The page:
This feature won’t allow you to watch videos entirely offline. Google says that you’ll still need to be online for the first few seconds after you press the play button — likely to ensure Google can deliver you advertisements — but you won’t need to be online afterwards. Either way, this feature allows you to download YouTube videos to your device and watch them with minimal data usage when you’re on the go. Preloaded videos are marked by a small green arrow in the YouTube app’s interface.

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Google goes out of its way to block third-party apps that allow you to download YouTube videos. The Paul app offers some automatic YouTube-downloading capabilities, but it tries to determine your tastes automatically and doesn’t allow you to specify what you actually want to download.

While YouTube downloader apps like TubeMate exist outside the Google Play Store, we aren’t aware of any that will automatically download videos from a channel for you. If you’re aware of one, leave a comment below!

Gmail Attachments

There are apps that can automatically download Gmail attachments for you on Google Play, but there’s no point in using them. Android’s Gmail app includes the ability to automatically download email attachments if you enable this option. To do so, open the Gmail app’s Settings screen, tap your Gmail account’s email address, and enable the Download attachments option. Note that this feature only functions over Wi-Fi.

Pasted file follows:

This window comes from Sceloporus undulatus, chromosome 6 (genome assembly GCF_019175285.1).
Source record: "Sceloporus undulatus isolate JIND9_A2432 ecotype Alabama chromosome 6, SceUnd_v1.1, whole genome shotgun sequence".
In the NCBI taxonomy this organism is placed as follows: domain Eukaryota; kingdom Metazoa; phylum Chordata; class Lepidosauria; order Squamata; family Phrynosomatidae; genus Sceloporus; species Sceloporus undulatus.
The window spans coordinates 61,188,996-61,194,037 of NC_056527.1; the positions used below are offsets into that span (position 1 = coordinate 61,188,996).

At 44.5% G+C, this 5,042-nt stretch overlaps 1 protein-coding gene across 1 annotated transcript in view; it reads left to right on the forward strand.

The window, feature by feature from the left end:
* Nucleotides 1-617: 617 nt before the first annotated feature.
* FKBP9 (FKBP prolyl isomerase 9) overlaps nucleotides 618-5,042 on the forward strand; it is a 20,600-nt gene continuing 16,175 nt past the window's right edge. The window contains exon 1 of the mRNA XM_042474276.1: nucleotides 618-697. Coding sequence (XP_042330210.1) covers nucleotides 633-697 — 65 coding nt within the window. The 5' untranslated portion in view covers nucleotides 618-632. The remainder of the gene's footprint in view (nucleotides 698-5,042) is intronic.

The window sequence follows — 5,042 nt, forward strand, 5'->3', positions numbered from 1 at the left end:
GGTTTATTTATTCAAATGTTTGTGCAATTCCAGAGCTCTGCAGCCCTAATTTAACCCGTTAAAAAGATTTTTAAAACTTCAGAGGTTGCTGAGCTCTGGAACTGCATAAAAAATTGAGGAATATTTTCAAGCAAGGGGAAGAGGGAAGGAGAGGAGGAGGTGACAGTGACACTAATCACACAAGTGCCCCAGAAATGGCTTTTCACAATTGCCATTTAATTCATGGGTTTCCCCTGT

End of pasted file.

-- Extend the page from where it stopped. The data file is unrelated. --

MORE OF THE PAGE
Enable this option and Gmail attachments will sync to your Android device just like other files. You’ll be able to open them entirely offline. This is convenient if you regularly receive Gmail attachments you need to view, but you can also use it for other purposes. For example, you could email a file to yourself and know that your Android device would automatically store a copy offline. It’s an easy way to automatically download small files.

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If you want to start downloads while out and about and then automatically resume them when you reach Wi-Fi — saving that all-important mobile data — you may want to use a third-party download manager like Loader Droid.

Do you have any other tips for automating downloads on your Android device? Leave a comment and share them!

Image Credit: Rob Bulmahn on Flickr

4 Comments - Write a Comment

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Darryl Gittins

How about ways to automatically download personal files from a network share? Is there an app for that?

RecoJohnson

BitTorrent Sync will do that. You can sync anything to anything really. NAS or Server to phone or other computers like dropbox except serverless.

likefunbutnot

It’s scriptable if you really need it. Un-rooted devices can’t run an SMB or FTP server on standard ports, but depending on your personal level of desperation, you can run a server on a non-standard port.

The way I’d probably do it if I were hung up on using SMB would be to set up a Tasker script to connect my device and do things. There’s a plug-in called FolderSync that enables crap-tons of useful file transfer access.

You might also want to look at BTsync or maybe just rsync, depending on your specific needs and comfort levels.

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Jon S

I needed to know this 3 days ago.
And Mr. Gittins, that’s a good question, too.
Thanks again, MUO.